How to evaluate corporate equities

September 13, 2012 | Last updated on September 13, 2012
2 min read

Solid company growth produces positive equity prices over the long term, says Gary Lisenbee, CEO and CIO of Metropolitan West Capital. His firm manages the Renaissance U.S. Equity Value Fund.

In the short term, markets and stocks are driven by macro events. Stocks often fluctuate based on what’s happening in volatile regions such as Greece, Europe and China, and due to current headlines.

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But, over periods of three-to-five years, Lisenbee says advisors can get a handle on where stocks or equities will go by using a bottom-up approach.

“They should analyze earnings growth over a three-year period to come up with approximate estimates of possible returns,” says Lisenbee.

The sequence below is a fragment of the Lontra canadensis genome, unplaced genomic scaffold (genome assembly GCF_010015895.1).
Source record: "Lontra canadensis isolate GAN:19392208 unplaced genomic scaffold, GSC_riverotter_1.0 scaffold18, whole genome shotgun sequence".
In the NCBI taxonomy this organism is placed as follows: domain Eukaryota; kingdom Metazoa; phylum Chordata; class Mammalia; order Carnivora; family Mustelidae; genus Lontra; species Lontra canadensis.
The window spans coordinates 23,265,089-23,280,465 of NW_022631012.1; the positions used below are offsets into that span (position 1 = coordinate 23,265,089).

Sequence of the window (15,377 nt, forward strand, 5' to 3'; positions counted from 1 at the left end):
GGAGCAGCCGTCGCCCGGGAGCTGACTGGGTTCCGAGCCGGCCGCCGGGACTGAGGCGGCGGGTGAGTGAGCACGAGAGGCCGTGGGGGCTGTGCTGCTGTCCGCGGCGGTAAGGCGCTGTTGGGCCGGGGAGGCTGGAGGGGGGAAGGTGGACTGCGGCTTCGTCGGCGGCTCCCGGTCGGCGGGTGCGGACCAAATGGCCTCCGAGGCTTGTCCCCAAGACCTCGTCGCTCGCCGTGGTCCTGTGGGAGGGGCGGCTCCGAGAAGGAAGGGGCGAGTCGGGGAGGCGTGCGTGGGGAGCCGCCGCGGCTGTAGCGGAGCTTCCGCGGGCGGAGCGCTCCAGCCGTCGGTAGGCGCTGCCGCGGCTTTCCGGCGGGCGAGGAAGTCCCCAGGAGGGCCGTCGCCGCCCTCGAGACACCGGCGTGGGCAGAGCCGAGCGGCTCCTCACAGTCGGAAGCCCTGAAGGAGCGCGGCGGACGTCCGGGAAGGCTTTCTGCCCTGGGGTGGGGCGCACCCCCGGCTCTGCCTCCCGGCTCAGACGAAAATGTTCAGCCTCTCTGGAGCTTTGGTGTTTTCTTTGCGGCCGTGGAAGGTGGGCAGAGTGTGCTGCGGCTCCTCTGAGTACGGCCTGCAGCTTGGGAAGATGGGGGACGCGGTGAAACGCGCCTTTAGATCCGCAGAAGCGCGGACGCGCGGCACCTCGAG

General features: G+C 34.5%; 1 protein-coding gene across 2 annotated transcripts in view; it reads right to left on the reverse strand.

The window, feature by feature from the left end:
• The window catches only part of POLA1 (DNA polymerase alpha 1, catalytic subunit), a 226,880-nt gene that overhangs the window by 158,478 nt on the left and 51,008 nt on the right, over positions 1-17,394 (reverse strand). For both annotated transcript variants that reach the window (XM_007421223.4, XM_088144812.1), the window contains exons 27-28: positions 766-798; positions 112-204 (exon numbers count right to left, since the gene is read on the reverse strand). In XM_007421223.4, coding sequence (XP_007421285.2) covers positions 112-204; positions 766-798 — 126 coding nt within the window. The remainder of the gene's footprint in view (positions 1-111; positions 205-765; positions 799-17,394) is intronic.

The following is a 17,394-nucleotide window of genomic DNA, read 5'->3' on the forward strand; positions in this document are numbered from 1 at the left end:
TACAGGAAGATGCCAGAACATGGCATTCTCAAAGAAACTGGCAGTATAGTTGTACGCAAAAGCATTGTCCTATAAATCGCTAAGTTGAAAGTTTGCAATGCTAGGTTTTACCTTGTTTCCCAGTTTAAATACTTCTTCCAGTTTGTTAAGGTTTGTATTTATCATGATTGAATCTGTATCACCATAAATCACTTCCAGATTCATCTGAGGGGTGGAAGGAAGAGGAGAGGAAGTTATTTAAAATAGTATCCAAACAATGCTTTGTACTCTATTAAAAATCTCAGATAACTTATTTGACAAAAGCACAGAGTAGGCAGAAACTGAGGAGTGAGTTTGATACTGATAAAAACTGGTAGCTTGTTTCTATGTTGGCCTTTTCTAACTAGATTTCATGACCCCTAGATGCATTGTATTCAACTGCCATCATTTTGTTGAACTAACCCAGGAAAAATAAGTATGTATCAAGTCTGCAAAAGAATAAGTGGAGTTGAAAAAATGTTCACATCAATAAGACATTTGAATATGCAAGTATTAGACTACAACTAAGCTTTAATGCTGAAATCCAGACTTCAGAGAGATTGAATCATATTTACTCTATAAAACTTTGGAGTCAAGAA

Read: Taste companies before buying, for more from Lisenbee

Since equity returns have diminished over the past few years, Lisenbee suggests looking for companies with high dividend yields, an important component of earnings.

He says over the next four-to-five years, investors can most likely expect 5% annual earnings growth on average, on top of dividend payouts.

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“We’re in a low-inflation environment. Some might even argue we’re operating in a borderline deflationary environment. So, [investors] are looking at a projected mid-to-high single-digit return on equities.”

Down the road, Lisenbee predicts investment prospects will improve across the board. Returns may rise to 7% and above.

In the meantime, though, stocks are a good investment since they’re currently more lucrative than other asset classes.

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